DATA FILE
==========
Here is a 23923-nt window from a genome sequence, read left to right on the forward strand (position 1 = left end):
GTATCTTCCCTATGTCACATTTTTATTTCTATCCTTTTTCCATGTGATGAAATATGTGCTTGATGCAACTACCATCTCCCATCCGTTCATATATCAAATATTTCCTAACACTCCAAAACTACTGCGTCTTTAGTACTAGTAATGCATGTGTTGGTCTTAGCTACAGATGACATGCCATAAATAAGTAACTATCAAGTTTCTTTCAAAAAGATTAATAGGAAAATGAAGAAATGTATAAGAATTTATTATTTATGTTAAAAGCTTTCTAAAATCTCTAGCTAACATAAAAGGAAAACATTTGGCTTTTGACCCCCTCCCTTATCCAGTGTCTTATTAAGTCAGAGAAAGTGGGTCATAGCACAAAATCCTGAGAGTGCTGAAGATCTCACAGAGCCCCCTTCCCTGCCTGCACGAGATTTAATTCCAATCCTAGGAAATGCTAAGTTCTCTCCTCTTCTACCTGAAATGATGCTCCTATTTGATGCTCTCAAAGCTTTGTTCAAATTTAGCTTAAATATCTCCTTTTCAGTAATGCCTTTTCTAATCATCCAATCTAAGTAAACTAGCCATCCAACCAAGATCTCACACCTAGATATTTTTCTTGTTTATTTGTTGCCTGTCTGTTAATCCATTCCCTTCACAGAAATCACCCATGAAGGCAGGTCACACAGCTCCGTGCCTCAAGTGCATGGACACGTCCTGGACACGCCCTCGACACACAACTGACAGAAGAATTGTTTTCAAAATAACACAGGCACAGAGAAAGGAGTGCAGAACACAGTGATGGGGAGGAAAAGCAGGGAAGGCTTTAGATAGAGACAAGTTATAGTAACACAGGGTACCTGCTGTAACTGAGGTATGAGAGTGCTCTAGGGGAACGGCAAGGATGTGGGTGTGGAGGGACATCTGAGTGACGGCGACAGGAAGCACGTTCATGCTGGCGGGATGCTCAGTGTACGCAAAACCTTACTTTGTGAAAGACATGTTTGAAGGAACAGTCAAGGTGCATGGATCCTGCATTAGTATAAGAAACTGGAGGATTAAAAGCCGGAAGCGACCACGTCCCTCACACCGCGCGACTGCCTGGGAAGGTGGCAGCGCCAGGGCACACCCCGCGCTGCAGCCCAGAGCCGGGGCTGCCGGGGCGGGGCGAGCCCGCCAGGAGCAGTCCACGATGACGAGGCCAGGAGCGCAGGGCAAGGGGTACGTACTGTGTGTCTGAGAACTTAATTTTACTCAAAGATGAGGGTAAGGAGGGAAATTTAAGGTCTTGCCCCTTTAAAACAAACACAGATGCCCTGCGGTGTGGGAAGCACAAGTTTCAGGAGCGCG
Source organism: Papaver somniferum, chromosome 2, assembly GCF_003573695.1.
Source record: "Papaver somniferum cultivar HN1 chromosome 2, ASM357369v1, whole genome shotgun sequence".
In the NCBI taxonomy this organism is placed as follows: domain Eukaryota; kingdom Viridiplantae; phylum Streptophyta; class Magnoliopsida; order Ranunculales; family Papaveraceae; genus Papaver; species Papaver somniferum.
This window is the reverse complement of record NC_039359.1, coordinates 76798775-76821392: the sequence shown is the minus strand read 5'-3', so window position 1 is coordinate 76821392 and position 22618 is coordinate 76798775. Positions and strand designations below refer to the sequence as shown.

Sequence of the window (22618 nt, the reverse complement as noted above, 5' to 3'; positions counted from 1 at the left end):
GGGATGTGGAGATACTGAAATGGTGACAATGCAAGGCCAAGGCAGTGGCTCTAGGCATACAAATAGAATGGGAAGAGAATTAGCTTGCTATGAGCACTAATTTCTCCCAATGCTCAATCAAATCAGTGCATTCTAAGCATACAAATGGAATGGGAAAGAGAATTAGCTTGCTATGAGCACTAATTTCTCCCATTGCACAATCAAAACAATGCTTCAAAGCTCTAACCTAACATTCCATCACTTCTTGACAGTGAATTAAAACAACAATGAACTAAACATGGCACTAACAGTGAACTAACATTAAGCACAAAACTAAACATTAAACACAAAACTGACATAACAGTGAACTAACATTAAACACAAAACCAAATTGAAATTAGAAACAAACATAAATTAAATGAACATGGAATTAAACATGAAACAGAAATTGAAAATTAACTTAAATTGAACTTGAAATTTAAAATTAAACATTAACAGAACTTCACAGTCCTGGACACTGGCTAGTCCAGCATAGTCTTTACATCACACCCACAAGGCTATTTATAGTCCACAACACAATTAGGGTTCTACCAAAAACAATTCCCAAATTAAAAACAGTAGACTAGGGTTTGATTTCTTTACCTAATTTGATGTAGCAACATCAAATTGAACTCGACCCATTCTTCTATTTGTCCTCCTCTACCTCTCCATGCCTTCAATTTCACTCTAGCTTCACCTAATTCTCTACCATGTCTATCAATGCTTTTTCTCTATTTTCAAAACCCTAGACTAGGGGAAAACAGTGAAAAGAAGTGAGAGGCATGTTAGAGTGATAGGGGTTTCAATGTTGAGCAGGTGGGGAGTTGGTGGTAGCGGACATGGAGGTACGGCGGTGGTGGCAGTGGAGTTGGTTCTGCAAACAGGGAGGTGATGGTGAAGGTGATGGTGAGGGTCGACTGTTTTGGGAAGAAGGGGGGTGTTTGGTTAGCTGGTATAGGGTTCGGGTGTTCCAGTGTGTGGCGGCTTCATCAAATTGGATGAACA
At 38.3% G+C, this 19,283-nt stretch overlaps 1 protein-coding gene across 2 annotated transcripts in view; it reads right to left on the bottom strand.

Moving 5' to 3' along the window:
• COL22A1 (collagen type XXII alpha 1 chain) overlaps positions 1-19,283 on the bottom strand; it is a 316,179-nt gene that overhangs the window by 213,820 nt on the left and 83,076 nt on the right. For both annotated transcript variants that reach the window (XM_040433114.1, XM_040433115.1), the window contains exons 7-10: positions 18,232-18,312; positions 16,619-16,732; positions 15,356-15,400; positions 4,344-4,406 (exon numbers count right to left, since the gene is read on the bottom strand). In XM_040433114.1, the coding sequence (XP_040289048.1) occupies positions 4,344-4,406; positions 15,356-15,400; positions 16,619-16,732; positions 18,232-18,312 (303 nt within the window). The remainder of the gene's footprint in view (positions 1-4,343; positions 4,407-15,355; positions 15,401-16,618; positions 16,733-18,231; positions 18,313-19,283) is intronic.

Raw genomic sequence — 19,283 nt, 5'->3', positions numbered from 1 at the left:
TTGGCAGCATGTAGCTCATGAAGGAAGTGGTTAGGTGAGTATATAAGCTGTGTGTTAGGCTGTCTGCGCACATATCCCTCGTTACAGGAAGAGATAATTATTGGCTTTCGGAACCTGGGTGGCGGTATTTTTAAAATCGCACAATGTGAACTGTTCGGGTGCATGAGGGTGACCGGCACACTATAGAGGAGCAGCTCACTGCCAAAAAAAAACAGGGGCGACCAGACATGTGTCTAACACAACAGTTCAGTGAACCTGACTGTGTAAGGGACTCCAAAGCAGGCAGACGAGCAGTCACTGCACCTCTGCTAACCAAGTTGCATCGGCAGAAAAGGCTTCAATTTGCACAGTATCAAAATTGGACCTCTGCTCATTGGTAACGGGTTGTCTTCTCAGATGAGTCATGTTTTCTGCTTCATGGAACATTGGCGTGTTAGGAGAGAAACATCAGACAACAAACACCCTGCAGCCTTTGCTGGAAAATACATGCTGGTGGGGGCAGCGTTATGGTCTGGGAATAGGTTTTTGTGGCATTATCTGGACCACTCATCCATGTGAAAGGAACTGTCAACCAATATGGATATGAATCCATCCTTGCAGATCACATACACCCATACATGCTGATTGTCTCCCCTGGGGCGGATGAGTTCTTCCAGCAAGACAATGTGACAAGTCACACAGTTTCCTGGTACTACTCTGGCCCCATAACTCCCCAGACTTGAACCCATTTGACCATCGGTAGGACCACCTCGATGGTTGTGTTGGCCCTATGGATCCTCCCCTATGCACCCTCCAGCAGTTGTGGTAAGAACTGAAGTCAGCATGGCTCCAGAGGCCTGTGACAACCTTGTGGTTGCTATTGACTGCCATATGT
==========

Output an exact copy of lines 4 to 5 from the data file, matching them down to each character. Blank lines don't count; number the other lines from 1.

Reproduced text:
Source record: "Papaver somniferum cultivar HN1 chromosome 2, ASM357369v1, whole genome shotgun sequence".
In the NCBI taxonomy this organism is placed as follows: domain Eukaryota; kingdom Viridiplantae; phylum Streptophyta; class Magnoliopsida; order Ranunculales; family Papaveraceae; genus Papaver; species Papaver somniferum.